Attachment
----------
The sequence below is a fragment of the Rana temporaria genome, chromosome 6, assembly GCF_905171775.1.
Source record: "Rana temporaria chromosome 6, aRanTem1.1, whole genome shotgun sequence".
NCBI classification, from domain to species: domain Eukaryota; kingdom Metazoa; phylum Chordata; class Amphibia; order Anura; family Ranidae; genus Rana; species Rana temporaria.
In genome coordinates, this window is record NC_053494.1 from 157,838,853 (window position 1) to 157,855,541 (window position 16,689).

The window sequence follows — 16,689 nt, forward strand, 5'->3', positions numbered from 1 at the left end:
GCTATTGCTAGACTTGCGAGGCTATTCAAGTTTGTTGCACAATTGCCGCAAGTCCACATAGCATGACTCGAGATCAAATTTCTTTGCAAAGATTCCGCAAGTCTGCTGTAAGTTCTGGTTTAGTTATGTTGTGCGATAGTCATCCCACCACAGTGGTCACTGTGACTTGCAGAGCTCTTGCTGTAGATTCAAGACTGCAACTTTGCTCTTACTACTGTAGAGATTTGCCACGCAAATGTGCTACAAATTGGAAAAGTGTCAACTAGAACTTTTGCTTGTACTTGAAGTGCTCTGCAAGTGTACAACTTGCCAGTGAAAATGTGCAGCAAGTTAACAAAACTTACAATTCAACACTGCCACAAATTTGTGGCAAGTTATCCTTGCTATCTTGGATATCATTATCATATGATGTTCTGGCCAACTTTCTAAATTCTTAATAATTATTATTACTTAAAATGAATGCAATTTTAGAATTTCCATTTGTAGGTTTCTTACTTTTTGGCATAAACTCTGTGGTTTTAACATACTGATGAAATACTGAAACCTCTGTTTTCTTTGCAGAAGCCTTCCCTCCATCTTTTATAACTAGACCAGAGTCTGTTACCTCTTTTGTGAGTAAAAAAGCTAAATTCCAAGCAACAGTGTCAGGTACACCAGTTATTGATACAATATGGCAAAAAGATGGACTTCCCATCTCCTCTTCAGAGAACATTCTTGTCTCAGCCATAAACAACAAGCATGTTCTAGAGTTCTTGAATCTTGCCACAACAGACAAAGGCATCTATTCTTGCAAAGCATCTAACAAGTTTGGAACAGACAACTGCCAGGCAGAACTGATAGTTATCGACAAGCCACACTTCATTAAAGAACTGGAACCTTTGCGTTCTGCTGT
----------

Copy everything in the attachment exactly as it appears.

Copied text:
The sequence below is a fragment of the Rana temporaria genome, chromosome 6, assembly GCF_905171775.1.
Source record: "Rana temporaria chromosome 6, aRanTem1.1, whole genome shotgun sequence".
NCBI classification, from domain to species: domain Eukaryota; kingdom Metazoa; phylum Chordata; class Amphibia; order Anura; family Ranidae; genus Rana; species Rana temporaria.
In genome coordinates, this window is record NC_053494.1 from 157,838,853 (window position 1) to 157,855,541 (window position 16,689).

The window sequence follows — 16,689 nt, forward strand, 5'->3', positions numbered from 1 at the left end:
GCTATTGCTAGACTTGCGAGGCTATTCAAGTTTGTTGCACAATTGCCGCAAGTCCACATAGCATGACTCGAGATCAAATTTCTTTGCAAAGATTCCGCAAGTCTGCTGTAAGTTCTGGTTTAGTTATGTTGTGCGATAGTCATCCCACCACAGTGGTCACTGTGACTTGCAGAGCTCTTGCTGTAGATTCAAGACTGCAACTTTGCTCTTACTACTGTAGAGATTTGCCACGCAAATGTGCTACAAATTGGAAAAGTGTCAACTAGAACTTTTGCTTGTACTTGAAGTGCTCTGCAAGTGTACAACTTGCCAGTGAAAATGTGCAGCAAGTTAACAAAACTTACAATTCAACACTGCCACAAATTTGTGGCAAGTTATCCTTGCTATCTTGGATATCATTATCATATGATGTTCTGGCCAACTTTCTAAATTCTTAATAATTATTATTACTTAAAATGAATGCAATTTTAGAATTTCCATTTGTAGGTTTCTTACTTTTTGGCATAAACTCTGTGGTTTTAACATACTGATGAAATACTGAAACCTCTGTTTTCTTTGCAGAAGCCTTCCCTCCATCTTTTATAACTAGACCAGAGTCTGTTACCTCTTTTGTGAGTAAAAAAGCTAAATTCCAAGCAACAGTGTCAGGTACACCAGTTATTGATACAATATGGCAAAAAGATGGACTTCCCATCTCCTCTTCAGAGAACATTCTTGTCTCAGCCATAAACAACAAGCATGTTCTAGAGTTCTTGAATCTTGCCACAACAGACAAAGGCATCTATTCTTGCAAAGCATCTAACAAGTTTGGAACAGACAACTGCCAGGCAGAACTGATAGTTATCGACAAGCCACACTTCATTAAAGAACTGGAACCTTTGCGTTCTGCTGT